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I'm studying the Pollard's rho algorithm to solve discrete logaritms on the Handbook of applied cryptografy but I didn't understand one part of the theory and looking at the example gets me more confused.

This is the example

enter image description here

The first thing that I don't understand is how do you know that an element is on $S_1$ or $S_2$ or $S_3$ (in general not in in this example because is explained)and the second thing is: where did he get mod 3?

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  • $\begingroup$ You show this example, and then you ask about "not in this example"... Make up your mind. $\endgroup$ – fkraiem Nov 22 '17 at 10:34
  • $\begingroup$ What I mean is how did he get that rule. Is there a general explanation? $\endgroup$ – malloc Nov 22 '17 at 10:43
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    $\begingroup$ Using $\bmod n$ is a convenient way to partition your elements into $n$ subsets, it's just like "assigning a number between 1 and $n$ to each participants so that the participants can form $n$ groups". $\endgroup$ – Lery Nov 22 '17 at 11:36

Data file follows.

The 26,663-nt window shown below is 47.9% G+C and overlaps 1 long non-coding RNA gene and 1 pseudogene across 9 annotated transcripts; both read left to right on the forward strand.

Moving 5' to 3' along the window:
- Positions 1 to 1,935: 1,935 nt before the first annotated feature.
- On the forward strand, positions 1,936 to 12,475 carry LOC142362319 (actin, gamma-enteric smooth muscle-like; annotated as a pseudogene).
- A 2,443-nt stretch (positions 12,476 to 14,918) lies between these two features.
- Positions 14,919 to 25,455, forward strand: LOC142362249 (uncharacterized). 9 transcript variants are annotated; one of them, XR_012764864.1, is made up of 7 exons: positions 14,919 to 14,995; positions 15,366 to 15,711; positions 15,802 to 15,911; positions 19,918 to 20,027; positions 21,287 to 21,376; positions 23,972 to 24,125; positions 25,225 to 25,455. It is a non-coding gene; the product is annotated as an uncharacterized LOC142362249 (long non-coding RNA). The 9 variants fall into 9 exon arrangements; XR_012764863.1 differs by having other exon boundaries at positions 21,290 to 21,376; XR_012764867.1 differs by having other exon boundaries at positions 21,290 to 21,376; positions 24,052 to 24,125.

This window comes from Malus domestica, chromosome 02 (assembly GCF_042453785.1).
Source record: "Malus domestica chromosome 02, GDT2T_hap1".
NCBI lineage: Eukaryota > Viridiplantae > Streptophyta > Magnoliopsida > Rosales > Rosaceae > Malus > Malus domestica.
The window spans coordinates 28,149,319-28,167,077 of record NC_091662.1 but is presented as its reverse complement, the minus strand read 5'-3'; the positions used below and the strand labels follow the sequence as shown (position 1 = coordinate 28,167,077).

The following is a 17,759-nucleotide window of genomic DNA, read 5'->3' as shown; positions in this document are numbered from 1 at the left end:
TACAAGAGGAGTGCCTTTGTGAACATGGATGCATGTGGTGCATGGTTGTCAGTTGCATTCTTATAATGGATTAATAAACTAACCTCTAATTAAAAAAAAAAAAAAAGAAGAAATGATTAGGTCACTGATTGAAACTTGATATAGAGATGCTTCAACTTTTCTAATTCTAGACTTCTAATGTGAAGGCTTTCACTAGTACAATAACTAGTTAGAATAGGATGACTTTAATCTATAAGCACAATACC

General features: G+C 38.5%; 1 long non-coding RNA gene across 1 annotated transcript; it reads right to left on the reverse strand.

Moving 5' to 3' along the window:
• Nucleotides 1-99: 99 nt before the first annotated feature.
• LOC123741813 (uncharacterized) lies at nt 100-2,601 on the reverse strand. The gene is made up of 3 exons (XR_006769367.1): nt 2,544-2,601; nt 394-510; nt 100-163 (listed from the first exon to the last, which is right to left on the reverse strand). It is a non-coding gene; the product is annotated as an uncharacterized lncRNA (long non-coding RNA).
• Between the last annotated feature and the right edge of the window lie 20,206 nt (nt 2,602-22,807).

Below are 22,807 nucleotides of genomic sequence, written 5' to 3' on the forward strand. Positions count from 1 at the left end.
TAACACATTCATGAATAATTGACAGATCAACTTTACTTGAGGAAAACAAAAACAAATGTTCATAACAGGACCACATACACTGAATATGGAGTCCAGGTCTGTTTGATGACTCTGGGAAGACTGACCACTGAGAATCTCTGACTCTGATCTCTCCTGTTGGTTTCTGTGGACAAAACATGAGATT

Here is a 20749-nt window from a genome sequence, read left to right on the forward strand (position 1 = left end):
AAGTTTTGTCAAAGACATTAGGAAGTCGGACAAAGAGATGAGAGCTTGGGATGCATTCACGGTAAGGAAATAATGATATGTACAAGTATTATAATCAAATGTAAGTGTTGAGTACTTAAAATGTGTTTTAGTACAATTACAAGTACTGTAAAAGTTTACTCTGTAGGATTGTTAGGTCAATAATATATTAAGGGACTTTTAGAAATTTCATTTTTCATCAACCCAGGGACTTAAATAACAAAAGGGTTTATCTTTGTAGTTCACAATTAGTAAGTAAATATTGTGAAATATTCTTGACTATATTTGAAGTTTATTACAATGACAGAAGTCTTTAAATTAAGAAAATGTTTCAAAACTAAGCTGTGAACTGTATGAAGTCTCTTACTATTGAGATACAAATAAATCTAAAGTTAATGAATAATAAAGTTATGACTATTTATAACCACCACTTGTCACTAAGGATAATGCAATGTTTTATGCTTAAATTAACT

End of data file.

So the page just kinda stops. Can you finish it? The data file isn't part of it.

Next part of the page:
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The algorithm is clear about all your questions. The partitions of $G=\mathbb{Z}^{*}_{383}$ are the sets $$S_1=\{x \in G: x \bmod 3=1\}$$ $$S_2=\{x \in G: x \bmod 3=0\}$$ $$S_3=\{x \in G: x \bmod 3=2\}$$ Here are the left parts ($x_i$) of the computation slightly more detailed with $x_i \bmod 3$ and the corresponding sets $S_k$

i    x_i    x_i mod 3  S_k          x_(i+1)
1    228        0       2       228^2 mod 383 = 279
2    279        0       2       279^2 mod 383 = 92
3     92        2       3       2*92  mod 383 = 184
4    184        1       1     228*184 mod 383 = 205
5    205        1       1     228*205 mod 383 = 14
6     14        ...
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  • $\begingroup$ I don't understand where he get x mod3. Is there a general explanation/rule? $\endgroup$ – malloc Nov 22 '17 at 11:29
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    $\begingroup$ This comes from the 'partition in roughly equal sizes'. This is obvious with the $\bmod 3$ definition. You can choose other partitions, e.g. $S_1$ is the set $x < \lfloor p/3\rfloor $, $S_3$ is the set $x \ge \lfloor 2p/3\rfloor $, and $S_2$ are the remaining values. $\endgroup$ – gammatester Nov 22 '17 at 11:36

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